Evolution is a spectacular thing in itself, but for species to co-exist with one another in complete harmony is even more amazing. Deep into the oceans or even in the shallow waters, the marine ecosystems that exist showcase some incredible relationships amongst the inhabitants of such water bodies that depend on each other for protection, cleaning, feeding, and many other reasons. A lot of factors are responsible for the lifespans of each such individual species in the oceans right from food available to feed on for their growth to the presence of predators that can prey upon them. Let’s look into the symbiosis in the sea and try to understand the functioning of the aquatic ecosystems.
Symbiosis in the Sea
In symbiosis, different organisms belonging to different species live in close association with each other and form different relationships based on feeding strategies.
- Mutualism: Mutualism, as the name suggests, is a form of symbiotic relationship where both the different species are able to benefit off each other. A perfect example of mutualism is the relationship between sea anemones and hermit crabs. Hermit crabs are known to stick sea anemones to their shells as they can then be protected from predators’ attack. The sea anemone spread their stinging tentacles are alert the hermit crabs as soon as they sense the proximity of a predator. The sea anemone also benefits from the hermit crab in terms of mobility. The sea anemones are not too mobile on their own and by sticking to the shells of hermit crabs they can cover longer distances to look for food. They can also eat the leftovers of food by the hermit crabs.
Another example of mutualism is between the sea anemone and clownfish. While the sea anemone protects the clownfish from predators with its poisonous tentacles and also leaves tidbits for the clownfish to feed on, the clownfish as a return favor rids the anemone of harmful parasites and provides nutrients by way of its excrement.
- Commensalism: In this type of symbiotic relationship, one of the two species tends to gain or benefit from the relationship whereas the other species remain unaffected by the association. This type of association is mostly seen in species that are restricted in their locomotion skills and cannot move away from their predators’ paths in time so they need other species to protect them. An example would be a small group of pilotfish that can be found swimming below or ahead of the huge sharks in the ocean. As these sharks move around, the small pilotfishes can feed on their leftovers as they cruise along with them. The shark, on the other hand, is neither helped nor harmed by the presence of the small group of fishes and so this relationship comes to fall under commensalism.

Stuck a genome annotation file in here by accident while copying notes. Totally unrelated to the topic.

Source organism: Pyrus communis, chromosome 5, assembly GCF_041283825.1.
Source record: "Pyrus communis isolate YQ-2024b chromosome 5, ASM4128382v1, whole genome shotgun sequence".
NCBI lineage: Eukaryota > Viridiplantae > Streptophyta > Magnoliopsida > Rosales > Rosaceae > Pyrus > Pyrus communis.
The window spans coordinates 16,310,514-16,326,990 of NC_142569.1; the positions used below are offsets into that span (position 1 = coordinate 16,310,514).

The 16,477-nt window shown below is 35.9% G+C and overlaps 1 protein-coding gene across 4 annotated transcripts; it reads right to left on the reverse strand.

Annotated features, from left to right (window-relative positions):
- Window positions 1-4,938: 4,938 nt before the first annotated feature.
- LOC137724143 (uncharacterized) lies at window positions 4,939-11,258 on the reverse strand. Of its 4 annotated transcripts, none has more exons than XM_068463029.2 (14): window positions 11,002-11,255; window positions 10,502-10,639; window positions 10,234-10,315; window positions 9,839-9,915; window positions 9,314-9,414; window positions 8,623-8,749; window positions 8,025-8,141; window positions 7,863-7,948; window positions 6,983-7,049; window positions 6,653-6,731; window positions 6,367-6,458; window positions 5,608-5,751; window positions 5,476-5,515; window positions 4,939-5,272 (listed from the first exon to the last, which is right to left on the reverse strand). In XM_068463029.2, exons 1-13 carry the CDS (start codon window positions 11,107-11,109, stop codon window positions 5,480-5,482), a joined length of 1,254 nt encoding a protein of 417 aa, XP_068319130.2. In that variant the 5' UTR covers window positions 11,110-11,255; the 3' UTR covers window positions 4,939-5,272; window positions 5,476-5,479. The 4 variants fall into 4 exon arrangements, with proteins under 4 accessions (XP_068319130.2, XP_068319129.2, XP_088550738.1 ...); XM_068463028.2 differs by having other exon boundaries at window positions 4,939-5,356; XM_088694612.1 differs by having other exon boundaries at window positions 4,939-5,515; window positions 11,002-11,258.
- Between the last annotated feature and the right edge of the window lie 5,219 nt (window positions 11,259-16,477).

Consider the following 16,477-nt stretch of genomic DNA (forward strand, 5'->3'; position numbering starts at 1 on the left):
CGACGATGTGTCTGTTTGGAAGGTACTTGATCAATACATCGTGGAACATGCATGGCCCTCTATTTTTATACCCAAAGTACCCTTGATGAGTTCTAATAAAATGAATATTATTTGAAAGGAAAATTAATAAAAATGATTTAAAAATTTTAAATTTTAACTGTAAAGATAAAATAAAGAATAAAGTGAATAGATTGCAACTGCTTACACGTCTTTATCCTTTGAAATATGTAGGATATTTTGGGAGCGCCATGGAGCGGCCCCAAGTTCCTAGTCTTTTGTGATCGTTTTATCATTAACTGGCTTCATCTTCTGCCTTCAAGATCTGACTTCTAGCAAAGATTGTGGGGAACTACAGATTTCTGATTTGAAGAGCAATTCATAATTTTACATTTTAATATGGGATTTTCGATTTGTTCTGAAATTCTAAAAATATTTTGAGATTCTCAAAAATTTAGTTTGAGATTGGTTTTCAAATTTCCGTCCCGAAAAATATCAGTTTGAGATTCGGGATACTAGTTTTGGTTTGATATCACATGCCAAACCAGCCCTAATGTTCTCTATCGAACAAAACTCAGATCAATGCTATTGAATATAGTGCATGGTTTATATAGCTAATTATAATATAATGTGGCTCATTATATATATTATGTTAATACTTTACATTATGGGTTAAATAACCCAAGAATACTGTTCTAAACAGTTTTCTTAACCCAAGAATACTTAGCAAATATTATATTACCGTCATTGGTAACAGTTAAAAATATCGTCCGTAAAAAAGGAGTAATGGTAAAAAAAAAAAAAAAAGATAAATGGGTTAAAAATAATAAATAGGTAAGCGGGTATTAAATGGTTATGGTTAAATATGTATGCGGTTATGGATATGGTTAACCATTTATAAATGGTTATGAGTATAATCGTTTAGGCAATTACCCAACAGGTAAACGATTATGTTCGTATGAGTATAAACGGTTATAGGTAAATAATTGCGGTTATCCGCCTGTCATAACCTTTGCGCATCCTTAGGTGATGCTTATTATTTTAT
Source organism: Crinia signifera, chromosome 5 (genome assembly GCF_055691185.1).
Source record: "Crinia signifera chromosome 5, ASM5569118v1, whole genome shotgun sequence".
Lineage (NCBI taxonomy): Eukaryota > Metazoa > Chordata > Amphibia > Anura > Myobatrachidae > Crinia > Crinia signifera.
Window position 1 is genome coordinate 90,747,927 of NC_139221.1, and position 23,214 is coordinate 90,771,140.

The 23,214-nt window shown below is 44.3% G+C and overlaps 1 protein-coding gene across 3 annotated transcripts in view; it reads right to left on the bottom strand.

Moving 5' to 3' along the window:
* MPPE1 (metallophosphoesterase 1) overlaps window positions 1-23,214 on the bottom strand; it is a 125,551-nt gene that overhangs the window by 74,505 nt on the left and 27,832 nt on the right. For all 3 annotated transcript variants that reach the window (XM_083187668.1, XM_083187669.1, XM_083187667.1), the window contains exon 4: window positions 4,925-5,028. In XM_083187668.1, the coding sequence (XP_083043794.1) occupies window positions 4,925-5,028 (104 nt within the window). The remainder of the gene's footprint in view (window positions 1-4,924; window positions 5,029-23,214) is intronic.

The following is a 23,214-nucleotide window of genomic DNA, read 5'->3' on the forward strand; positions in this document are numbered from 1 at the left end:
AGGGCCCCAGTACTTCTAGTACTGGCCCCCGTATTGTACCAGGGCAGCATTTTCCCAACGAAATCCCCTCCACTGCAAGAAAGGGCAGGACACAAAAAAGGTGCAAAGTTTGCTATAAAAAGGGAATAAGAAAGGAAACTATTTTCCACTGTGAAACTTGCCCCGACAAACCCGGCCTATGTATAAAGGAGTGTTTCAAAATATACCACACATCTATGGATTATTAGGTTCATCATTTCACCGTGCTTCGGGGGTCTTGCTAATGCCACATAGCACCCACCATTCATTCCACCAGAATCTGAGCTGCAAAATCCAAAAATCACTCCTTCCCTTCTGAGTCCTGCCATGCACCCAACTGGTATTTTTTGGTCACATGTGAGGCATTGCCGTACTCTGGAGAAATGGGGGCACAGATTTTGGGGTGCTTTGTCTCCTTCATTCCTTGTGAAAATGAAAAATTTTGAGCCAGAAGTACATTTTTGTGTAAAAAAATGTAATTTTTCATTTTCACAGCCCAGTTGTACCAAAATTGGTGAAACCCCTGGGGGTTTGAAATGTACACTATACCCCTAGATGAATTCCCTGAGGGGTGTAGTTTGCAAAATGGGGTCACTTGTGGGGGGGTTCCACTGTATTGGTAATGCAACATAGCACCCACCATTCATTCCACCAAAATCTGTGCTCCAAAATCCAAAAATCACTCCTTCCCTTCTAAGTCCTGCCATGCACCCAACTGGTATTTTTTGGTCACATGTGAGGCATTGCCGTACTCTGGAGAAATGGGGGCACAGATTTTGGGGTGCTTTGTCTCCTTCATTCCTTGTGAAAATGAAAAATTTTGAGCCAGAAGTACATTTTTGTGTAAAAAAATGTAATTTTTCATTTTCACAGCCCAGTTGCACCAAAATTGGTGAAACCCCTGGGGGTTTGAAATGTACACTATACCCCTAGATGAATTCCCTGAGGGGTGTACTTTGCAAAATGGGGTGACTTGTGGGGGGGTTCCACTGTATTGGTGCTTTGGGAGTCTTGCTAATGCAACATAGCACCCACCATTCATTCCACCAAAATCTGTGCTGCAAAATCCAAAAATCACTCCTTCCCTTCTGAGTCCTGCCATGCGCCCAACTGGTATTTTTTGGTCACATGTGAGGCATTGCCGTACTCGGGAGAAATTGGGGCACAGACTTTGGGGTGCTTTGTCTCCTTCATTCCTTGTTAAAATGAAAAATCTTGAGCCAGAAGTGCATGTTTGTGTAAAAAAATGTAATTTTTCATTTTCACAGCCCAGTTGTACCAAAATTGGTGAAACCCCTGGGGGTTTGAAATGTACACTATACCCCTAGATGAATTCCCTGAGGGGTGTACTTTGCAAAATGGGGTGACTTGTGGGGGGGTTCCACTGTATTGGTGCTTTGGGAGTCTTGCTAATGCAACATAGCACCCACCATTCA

Another example of commensalism is the sea cucumber and the imperial shrimp. The imperial shrimp uses the sea cucumber for moving faster within the ocean by hanging on to it tightly. It can thus forage through longer distances for food in the water and disembark only to eat, after which it climbs back on the sea cucumber to transport itself to the next feeding destination. The sea cucumber derives no benefit from the imperial shrimp in this relationship.
- Parasitism: The third type of symbiotic relationship is called parasitism which involves one species that benefits from the other as the latter gets harmed i.e. one thrives at the cost of the other. An organism that lives in or on another creature is called a parasite whereas the species that is infected with such a parasite is known as the host. An example of parasitism would be the ocean sunfish and its numerous parasites. The ocean sunfish is host to about 40 parasitic species that can be found in the ocean including the flatworms, roundworms, and shark tapeworms. Some of these parasites are placed on its body surface while some others can be found inside its body.
Another example is the sea lamprey and lake trout. The sea lamprey sticks to the body of the lake trout create a hole in its skin and feed on the body fluids of the trout. This had also resulted in a rapid decline of the lake trout in the Great Lakes.
It is evidently clear that the lifespan of a species in the marine environment may depend on the relationship it is in. Also, the food web chain is a critical aspect that links all these species in an ecosystem. Any gaps or disruptions can affect the entire chain and the repercussions can be felt on all the levels of the food pyramid. When the chemical and physical conditions in the marine environment become unsuitable for the existing aquatic populations, a new community slowly begins to take over.